Thursday, March 25, 2010

Jacksonian Democracy

Last week, I finished reading American Lion by Jon Meacham. It is a colorful and enlightening read about a fascinating man. Rather than piling on minute biographical details, Meacham strives to present Jackson's life and doings in broader terms. His book is just as concerned with American politics during the 1830s and 1840s as it is with Jackson's personal doings.

President Jackson, the sixth of our nation's chief executives, was a strange blend of southern gentleman, warlord, kindly grandfather, and violent sociopath. When he wasn't literally playing Santa Claus at Christmas, bringing bundles of presents to D.C.'s orphans, he was horsewhipping his political foes and purging the southern states of their Native American inhabitants. With one hand, he drove the Native Americans on to a western death march; with the other, he chastised big bankers in the name of making America a better place for the downtrodden.

If you consider Jackson the first modern Democratic president (I use that term loosely here), a fascinating progression can be seen. Jackson was a big-government, federally-minded ruler, who expanded executive control over the country and sought to put capitalist "fat cats" into place. His dismantling of the National Bank is an eerie forerunner to the meddlesome regulatory ways of President Obama. However, Jackson was more politically incorrect than mostly any other president in the nation's history. His Indian removals are the fodder of public school moralizing (rightfully so). He saw absolutely no value in racial equality, and considered abolitionists a danger to the country.

In addition, he believed firmly in the use of violence and force to bend and break his opponents, be they tribal, international, or personal. If Jackson didn't like you, he might just shoot you, horsewhip you, or challenge you to a duel. As an army general, he even carried out unauthorized military actions against foreign powers (imagine if General McChrystal marched into Iran and destroyed the place without consulting the White House first). The tenderness of Jackson's domestic life is almost silly in its polar opposition to his public persona.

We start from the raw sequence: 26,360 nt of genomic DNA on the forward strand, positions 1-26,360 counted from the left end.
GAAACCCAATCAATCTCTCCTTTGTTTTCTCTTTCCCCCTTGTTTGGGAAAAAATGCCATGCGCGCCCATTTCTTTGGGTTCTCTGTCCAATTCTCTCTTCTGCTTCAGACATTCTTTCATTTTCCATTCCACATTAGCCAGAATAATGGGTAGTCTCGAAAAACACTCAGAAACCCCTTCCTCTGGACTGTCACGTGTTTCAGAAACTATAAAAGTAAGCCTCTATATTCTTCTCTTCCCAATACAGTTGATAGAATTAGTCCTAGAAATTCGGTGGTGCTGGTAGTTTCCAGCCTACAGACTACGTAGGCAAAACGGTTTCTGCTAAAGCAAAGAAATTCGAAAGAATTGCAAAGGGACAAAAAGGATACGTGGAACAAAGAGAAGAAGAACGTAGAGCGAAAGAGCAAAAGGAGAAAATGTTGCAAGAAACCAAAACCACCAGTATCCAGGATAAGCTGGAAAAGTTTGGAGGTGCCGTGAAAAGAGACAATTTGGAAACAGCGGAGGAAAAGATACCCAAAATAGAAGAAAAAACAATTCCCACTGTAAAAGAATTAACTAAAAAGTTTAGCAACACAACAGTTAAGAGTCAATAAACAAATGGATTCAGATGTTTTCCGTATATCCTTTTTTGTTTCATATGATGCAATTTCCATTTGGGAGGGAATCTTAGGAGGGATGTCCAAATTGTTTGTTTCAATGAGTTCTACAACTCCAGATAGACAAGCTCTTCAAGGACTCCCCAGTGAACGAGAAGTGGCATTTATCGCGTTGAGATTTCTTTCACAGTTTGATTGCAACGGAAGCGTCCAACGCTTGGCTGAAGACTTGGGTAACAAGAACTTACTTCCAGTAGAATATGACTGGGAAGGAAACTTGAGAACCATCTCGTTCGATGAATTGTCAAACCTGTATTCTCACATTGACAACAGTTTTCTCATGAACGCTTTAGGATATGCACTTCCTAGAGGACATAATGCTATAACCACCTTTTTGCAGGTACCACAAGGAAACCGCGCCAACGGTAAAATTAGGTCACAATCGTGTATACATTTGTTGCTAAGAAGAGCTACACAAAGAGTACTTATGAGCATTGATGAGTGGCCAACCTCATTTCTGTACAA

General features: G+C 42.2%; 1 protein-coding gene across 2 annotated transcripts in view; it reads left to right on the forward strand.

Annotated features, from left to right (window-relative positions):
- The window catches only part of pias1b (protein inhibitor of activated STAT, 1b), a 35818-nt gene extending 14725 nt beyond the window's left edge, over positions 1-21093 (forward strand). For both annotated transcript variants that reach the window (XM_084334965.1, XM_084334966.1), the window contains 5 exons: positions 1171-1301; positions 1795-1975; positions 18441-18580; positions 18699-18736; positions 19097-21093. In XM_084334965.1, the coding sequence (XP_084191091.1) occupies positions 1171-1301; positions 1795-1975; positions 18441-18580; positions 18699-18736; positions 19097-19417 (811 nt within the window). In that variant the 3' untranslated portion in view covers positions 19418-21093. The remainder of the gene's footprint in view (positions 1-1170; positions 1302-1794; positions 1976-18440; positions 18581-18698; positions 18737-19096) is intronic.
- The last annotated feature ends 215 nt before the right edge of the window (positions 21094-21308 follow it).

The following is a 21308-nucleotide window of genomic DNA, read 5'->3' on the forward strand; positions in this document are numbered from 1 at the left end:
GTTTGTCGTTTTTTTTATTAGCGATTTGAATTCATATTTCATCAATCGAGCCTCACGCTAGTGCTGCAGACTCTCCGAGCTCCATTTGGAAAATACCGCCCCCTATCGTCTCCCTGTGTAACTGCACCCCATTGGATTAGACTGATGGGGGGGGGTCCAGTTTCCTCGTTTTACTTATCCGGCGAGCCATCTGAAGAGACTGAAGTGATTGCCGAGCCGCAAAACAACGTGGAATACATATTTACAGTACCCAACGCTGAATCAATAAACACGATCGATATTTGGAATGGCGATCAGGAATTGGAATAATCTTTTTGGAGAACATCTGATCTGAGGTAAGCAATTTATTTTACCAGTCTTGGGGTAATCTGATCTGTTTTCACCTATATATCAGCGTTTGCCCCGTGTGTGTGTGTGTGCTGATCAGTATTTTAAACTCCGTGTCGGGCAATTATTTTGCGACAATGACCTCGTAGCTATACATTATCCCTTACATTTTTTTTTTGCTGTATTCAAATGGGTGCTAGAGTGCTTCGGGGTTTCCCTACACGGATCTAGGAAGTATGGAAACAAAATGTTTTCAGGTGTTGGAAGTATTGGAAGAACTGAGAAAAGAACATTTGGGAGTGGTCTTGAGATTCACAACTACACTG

No doubt he was a complicated man. In my opinion, he is too complicated for the age of the soundbite. That is why Meacham's book is so fascinating: ultimately, we don't know what to do with President Jackson. Progressive politics have marched so far beyond anything he could have imagined that his own Democratic successors are afraid to even mention him.

Politicians today will cite Lincoln, Washington, Jefferson, Reagan, and FDR as they try to position themselves. No one ever mentions Jackson. Libraries, colleges, and streets are named after the aforementioned, but far fewer landmarks and roadsigns bear the sixth president's name.

It is not for lack of importance that we leave him out of the presidential superstar club. In particular, Jackson left an indelible mark on the character of the executive office (one that subsequent presidents did not live up to; nobody remembers Martin Van Burn, John Tyler, or James Buchanan precisely because their vision of the presidency was less proactive than Jackson's). His use of the veto was hugely controversial in a time when American presidents were expected to let Congress do the lion's share of the governing.

Rather, it is the discomfort of his legacy that leaves Jackson on the back burner. Jackson was not unlike Obama, in that his basic governing philosophy called for massive federalization with anti-capitalist rhetoric. But you will never see Obama refer to himself as "a member of the party of Jackson". The racial and personal issues surrounding Jackson are too insurmountable.

What would Jackson think of the Democrats of today? He might be vaguely impressed with their social programming. He would also think that they were a pack of wimps, and it is not a stretch to imagine him firing pistols at them.